SiFi’s Blog: From smooth sailing to race mode
On Day 4 of their training run, SiFi and Justine enjoyed a final bit of Mediterranean tranquility before hitting one of the biggest challenges of the trip: The Strait of Gibraltar.
Our fourth day at sea was an opportunity to enjoy the final bit of downwind sailing in the Mediterranean before bracing ourselves for getting fired through the Strait of Gibraltar and back out into the Atlantic.
Entering the Alboran Sea, we had a very pleasant night of downwind sailing. Apart from the fact we had to weave our way through a bit of traffic off Cabo de Gata which turned out to be a little more exciting than we had planned, it was all in all a night of smooth sailing. With 16-18 knots of wind and a relatively smooth sea state, it was a good opportunity to gather some useful data on the sails and enjoy the downwind slide towards Gibraltar. With the moon almost full and the warm temperatures, the sailing at night has been particularly good. That bit little of extra light just makes everything that much more easy.
Having worked hard to maintain the pace and rhythm of a race during our trip so far, as we approached Gibraltar the following morning, it was time to put ‘race mode’ on hold for a while and focus on making sure we got the boat through the Straits in good shape. It’s always a busy time going through the strait and required the full attention of the two of us for a good few hours, so erring on the side of caution we changed down to the smaller fractional code 0 nice and early restacked the boat with all the weight aft and made sure we arrived at the Rock well-rested and ready to go.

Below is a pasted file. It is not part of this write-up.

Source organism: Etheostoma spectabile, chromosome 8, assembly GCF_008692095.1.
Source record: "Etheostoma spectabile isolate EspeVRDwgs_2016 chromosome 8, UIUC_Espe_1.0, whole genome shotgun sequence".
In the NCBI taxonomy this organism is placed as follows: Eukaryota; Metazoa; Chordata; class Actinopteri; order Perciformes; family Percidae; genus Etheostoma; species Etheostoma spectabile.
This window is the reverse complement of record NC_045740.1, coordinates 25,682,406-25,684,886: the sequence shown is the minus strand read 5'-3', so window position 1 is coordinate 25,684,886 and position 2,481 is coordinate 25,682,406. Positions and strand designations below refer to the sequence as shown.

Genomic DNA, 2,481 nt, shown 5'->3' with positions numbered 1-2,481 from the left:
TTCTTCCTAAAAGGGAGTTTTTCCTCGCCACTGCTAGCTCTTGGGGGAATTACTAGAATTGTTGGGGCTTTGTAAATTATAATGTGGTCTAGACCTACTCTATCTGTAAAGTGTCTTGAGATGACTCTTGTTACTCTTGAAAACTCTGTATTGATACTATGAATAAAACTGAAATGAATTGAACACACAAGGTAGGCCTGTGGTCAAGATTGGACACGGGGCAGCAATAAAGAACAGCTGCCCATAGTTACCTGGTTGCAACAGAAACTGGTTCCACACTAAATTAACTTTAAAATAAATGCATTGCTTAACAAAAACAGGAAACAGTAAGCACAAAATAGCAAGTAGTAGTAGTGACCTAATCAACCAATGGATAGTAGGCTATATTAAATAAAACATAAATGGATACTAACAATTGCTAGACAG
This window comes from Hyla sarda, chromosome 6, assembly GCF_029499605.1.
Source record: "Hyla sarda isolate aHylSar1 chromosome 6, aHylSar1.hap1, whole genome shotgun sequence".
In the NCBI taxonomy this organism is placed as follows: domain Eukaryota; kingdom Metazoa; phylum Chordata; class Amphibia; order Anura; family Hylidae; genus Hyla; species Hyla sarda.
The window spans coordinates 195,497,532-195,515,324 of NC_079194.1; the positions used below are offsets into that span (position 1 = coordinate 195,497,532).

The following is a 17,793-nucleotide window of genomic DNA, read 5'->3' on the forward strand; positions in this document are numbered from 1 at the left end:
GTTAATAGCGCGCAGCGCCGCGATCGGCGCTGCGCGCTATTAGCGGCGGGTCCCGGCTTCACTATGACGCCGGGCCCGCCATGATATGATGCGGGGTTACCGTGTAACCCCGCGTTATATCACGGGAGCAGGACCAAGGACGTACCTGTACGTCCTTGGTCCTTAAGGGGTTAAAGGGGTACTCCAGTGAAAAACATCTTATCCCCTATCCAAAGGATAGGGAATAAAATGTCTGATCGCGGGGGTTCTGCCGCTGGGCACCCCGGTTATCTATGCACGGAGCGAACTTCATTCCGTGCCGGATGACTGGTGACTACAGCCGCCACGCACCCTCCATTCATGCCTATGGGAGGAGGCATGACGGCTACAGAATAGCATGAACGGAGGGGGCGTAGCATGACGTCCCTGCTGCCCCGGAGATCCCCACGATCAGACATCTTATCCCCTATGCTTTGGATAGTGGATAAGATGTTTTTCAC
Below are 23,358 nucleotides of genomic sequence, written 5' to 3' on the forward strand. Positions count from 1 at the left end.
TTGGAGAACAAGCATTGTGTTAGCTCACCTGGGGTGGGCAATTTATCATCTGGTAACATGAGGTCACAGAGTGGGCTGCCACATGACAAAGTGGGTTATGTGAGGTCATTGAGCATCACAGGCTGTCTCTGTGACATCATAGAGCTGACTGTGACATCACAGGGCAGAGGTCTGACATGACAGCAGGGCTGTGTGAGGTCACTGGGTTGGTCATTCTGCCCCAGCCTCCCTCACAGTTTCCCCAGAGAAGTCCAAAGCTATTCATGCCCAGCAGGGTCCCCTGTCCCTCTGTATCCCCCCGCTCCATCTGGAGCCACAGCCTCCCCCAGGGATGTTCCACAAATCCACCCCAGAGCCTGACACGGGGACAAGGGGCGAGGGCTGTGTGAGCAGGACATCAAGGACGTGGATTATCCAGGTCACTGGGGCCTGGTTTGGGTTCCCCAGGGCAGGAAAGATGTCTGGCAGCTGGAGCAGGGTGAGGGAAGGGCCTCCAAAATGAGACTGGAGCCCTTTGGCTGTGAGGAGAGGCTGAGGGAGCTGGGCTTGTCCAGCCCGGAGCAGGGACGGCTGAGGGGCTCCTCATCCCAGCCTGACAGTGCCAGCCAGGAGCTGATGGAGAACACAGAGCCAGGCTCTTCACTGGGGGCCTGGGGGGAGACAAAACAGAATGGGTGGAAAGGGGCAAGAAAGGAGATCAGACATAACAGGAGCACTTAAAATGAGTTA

The Rock of Gibraltar was covered in a cap of cloud as we approached, much like the tablecloth on table mountain, which in addition to our weather forecasts was an indicator of the more being plenty of strong winds on the other side of the strait and little option for shelter. It is always an interesting yet challenging place to sail through, lots of shipping, traffic separation schemes, strong currents, and plenty of breeze means there is always lots to think about. Given that the wind always blows either easterly or westerly through the strait also means you are going to be doing lots of either tacking or gybing! For us this time it was the latter and as we worked our way down the TSS towards Tarifa, we got to ‘warm up’ with a few gybes as the wind steadily increased. It was then time to put one reef in and then quickly the second as the wind went from 18 to 30 knots in the space of a few short miles. Once past Tarifa the wind then continued to build well into the 30s. There was time for one final gybe with the FR0 before furling it up and bracing ourselves for the strongest of the winds. With the wind downwind of the strait now blowing 35-40 knots and the sea state building rapidly, it was a case of keeping everything together with the small sails on. There was little shelter to be found at the edges of the strait, so we found ourselves doing a decent amount of heavy weather gybing practice as we worked way east. After several days of working together and despite the high winds, it was nice to see Juju and I are working well together. We have found our jobs in each maneuver but also manage to both check that one of us hasn’t forgotten anything. We have lists for everything, but it is also nice to see it is steadily becoming more and more automatic.
With the sun setting, it was good to have Gibraltar well behind us. Despite the wind still at 25 knots making for a fast ride downwind with the FR0 set, once again it was finally an opportunity for the both of us to settle back into our normal watch system and get some rest albeit on the beam bag with our follies on, so we were ready to go. Without taking undue risks, it was good to get the pace back on again and work our way back into race mode again.
It’s good to be back out in the Atlantic and headed west, at some point overnight we will have to sheet on and start the right turn North and with it several days of upwind sailing, so it’s good to enjoy the very last bit of downwind sailing for a while!